Estimated read time: 2-3 minutes
Ed Yeates ReportingYellowstone Park will blow its top this Sunday -- not really, but in a major television docum-drama. Though a Utah scientist was a consultant, he's warning viewers not to overreact to what they'll see on the air.
Yellowstone Park still boils and bubbles like an ancient witches' cauldron. But is this molten brew, peppered with geysers and mud pots, getting ready to boil over, blow its top like it's done three times over the past two million years?
Dr. Robert Smith, Geophysicist, University of Utah: “This is an extreme event with an exceedingly low probability. But the conditions that they have portrayed are, generally speaking, reasonably accurate.”
The docudrama "Supervolcano" portrays a catastrophic eruption like the one that occurred two million years ago that literally blew away 600 cubic miles of material. In fact, Yellowstone Park as we know it today is but a remnant of a collapsed caldera - all that's left after eruptions pulverized masses of mountains and rock, pitching debris and volcanic ash clouds over half the United States.
Dr. Robert Smith was a consultant for the BBC and the Discovery Channel, because as a scientist whose spent the past 30 years studying the Park and installing equipment there, he is Mr. Yellowstone. But he tried to talk the BBC out of doing this program.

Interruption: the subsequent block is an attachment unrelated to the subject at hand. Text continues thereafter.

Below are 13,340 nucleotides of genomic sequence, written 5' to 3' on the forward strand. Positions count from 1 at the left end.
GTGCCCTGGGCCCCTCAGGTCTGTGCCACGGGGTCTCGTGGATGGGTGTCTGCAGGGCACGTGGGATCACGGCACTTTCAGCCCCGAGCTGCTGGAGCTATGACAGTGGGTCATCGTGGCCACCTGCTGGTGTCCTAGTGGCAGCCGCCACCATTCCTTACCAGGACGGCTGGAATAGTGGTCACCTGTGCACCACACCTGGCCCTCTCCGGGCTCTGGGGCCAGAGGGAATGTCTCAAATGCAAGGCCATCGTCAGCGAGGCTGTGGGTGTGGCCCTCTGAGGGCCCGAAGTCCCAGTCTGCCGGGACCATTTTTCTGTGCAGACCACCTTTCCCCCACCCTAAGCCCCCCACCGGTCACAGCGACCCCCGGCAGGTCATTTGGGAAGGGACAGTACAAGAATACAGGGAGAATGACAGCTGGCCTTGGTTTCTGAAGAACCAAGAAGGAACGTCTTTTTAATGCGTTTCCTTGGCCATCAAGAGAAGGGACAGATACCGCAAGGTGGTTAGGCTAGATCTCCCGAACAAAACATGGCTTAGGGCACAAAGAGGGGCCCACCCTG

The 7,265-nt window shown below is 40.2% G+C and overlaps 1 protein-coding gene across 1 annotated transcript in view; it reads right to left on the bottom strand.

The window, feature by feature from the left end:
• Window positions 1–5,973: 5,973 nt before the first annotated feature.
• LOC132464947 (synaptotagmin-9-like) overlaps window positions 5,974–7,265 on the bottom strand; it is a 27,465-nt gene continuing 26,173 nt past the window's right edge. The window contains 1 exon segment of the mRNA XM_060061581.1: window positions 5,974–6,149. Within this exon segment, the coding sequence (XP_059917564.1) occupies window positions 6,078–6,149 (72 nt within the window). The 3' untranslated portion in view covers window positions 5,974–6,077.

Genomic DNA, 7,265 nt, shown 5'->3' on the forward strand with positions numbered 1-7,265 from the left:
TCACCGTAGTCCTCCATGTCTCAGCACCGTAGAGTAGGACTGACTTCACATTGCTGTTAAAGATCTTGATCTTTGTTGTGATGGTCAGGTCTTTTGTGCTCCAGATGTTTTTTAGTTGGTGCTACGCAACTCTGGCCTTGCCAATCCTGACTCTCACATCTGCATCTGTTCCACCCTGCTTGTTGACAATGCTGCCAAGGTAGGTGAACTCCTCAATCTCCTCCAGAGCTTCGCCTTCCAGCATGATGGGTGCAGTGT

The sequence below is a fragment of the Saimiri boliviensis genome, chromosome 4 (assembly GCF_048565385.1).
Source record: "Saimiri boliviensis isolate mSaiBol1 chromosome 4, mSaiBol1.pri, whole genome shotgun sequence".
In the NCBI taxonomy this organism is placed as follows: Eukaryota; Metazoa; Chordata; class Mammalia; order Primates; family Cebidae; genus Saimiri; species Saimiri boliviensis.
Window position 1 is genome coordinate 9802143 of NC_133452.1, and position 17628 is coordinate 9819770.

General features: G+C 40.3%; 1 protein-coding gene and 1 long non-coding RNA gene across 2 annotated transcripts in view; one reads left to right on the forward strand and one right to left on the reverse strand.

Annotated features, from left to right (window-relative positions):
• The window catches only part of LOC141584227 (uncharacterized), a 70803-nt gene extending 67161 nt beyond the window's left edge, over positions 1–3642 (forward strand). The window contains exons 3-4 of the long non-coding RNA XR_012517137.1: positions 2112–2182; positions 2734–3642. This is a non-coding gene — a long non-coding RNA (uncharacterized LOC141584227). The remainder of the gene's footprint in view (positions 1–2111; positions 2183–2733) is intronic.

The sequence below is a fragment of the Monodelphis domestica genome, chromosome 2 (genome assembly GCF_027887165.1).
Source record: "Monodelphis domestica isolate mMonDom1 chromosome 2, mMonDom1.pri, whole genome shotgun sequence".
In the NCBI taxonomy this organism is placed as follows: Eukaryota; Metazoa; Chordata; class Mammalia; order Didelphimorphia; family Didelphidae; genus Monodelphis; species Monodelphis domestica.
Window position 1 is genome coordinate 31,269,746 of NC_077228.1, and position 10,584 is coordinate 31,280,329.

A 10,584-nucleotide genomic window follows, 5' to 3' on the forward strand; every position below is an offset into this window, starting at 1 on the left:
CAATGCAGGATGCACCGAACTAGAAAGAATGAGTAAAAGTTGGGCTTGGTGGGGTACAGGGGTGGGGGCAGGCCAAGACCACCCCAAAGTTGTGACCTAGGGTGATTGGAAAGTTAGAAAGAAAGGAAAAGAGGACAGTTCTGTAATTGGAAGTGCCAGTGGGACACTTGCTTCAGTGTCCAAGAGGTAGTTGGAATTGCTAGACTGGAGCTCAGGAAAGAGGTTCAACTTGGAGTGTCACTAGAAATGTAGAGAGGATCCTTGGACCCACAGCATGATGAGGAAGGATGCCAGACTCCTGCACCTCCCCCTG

Dr. Smith: “I was concerned that simply brining up this topic over again in a sensational portrayal could actually scare people. And I didn’t want that to happen.”
Besides, it may not even be Yellowstone this time. Nature's furnace underneath that keeps everything brewing actually began in Southeast Oregon 16 million years ago. It's under Yellowstone now, but the mantle above is still migrating.
Dr. Smith: "Maybe Yellowstone could be cooling down. Maybe we're going to have another fourth cycle as this system progresses to the northeast. And how many more million years is it going to take? We don’t know when the next large eruption will occur or if it will occur.”
What’s far more likely than a volcanic eruption is major earthquake - perhaps up to magnitude 7.5, like the one that tore everything apart at Hebgen Lake in 1959.
That, Smith says, could happen again in a number of areas surrounding Yellowstone, anytime.
"Supervolcano" will air on the Discovery Channel Sunday night at 6 pm our time.